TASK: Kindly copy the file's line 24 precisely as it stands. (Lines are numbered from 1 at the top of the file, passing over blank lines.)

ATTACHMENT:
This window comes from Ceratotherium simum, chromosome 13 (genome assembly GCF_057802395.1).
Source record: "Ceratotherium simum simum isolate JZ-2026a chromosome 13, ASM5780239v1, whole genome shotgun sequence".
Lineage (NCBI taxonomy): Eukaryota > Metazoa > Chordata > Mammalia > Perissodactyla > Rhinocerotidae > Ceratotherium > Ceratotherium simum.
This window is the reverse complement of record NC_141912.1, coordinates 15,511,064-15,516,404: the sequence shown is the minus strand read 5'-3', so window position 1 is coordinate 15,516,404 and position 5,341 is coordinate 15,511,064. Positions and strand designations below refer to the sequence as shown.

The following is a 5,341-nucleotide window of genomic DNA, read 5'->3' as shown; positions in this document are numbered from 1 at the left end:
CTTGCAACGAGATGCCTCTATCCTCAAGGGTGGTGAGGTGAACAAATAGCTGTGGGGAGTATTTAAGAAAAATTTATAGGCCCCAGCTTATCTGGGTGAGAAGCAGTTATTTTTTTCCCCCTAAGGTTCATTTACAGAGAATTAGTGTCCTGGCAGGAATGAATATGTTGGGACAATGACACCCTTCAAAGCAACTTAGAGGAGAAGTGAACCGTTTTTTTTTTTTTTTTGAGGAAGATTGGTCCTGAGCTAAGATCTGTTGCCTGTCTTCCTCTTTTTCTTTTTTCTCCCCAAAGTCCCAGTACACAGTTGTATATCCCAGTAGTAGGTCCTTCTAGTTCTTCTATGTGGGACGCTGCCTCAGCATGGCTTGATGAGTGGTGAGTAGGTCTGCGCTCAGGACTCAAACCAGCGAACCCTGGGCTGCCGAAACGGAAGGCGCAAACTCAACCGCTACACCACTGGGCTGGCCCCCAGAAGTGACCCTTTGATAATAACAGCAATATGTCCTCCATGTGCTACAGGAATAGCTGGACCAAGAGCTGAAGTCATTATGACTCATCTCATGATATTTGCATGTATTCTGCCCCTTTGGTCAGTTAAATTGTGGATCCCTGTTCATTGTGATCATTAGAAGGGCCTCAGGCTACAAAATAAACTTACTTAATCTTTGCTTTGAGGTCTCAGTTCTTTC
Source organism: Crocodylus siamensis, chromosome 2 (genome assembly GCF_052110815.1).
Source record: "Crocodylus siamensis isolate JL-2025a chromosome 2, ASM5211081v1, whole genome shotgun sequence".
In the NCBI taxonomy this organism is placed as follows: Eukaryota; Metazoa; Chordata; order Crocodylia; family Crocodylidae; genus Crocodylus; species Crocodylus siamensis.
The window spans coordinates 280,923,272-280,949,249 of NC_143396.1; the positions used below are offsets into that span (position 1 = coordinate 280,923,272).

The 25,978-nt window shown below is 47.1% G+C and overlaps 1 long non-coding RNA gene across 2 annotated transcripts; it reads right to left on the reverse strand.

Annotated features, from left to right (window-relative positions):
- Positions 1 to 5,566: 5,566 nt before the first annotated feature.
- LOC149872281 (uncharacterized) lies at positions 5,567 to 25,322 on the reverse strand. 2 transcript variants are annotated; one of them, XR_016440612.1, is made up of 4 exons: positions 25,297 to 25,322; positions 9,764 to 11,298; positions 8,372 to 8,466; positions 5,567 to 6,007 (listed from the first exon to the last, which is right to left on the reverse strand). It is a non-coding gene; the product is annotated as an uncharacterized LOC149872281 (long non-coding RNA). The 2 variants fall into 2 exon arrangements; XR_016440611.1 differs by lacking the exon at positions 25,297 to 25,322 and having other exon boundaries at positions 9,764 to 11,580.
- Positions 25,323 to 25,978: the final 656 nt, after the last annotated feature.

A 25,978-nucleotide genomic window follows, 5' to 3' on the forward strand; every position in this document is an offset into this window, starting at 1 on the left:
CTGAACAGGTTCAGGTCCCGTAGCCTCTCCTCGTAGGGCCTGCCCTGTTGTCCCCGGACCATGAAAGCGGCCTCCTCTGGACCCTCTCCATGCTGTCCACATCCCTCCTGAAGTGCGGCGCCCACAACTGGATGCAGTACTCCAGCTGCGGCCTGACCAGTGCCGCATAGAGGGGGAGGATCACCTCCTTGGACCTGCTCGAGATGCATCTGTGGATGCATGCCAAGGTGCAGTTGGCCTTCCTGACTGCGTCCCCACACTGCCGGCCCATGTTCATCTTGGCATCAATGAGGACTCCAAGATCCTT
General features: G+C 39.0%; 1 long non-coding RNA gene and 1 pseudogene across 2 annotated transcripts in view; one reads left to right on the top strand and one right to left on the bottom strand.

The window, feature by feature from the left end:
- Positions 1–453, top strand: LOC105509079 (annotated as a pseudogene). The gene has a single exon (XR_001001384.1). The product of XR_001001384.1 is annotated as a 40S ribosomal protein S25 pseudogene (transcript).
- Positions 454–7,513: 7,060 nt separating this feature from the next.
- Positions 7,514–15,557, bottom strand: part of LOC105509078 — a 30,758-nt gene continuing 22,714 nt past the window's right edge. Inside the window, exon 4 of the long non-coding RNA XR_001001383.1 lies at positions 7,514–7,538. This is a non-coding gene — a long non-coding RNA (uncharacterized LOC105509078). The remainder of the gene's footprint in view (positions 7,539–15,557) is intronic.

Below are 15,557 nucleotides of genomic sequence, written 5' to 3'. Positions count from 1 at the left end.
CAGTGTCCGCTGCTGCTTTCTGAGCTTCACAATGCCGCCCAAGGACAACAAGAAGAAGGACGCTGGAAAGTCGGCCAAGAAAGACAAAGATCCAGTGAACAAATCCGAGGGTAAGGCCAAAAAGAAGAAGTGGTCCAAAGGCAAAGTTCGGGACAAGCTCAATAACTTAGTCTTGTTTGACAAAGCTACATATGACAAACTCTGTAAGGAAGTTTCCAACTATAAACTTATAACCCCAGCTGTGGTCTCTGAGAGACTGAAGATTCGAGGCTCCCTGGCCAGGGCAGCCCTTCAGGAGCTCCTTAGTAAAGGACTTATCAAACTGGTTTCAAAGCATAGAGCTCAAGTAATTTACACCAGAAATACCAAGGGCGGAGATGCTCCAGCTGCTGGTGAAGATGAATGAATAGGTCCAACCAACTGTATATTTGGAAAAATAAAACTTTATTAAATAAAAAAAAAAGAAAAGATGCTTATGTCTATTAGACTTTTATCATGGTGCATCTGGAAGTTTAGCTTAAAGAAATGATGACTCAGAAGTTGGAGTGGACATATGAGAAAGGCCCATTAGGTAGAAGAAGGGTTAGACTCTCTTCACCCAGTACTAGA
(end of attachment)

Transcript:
CAGTGTCCGCTGCTGCTTTCTGAGCTTCACAATGCCGCCCAAGGACAACAAGAAGAAGGACGCTGGAAAGTCGGCCAAGAAAGACAAAGATCCAGTGAACAAATCCGAGGGTAAGGCCAAAAAGAAGAAGTGGTCCAAAGGCAAAGTTCGGGACAAGCTCAATAACTTAGTCTTGTTTGACAAAGCTACATATGACAAACTCTGTAAGGAAGTTTCCAACTATAAACTTATAACCCCAGCTGTGGTCTCTGAGAGACTGAAGATTCGAGGCTCCCTGGCCAGGGCAGCCCTTCAGGAGCTCCTTAGTAAAGGACTTATCAAACTGGTTTCAAAGCATAGAGCTCAAGTAATTTACACCAGAAATACCAAGGGCGGAGATGCTCCAGCTGCTGGTGAAGATGAATGAATAGGTCCAACCAACTGTATATTTGGAAAAATAAAACTTTATTAAATAAAAAAAAAAGAAAAGATGCTTATGTCTATTAGACTTTTATCATGGTGCATCTGGAAGTTTAGCTTAAAGAAATGATGACTCAGAAGTTGGAGTGGACATATGAGAAAGGCCCATTAGGTAGAAGAAGGGTTAGACTCTCTTCACCCAGTACTAGA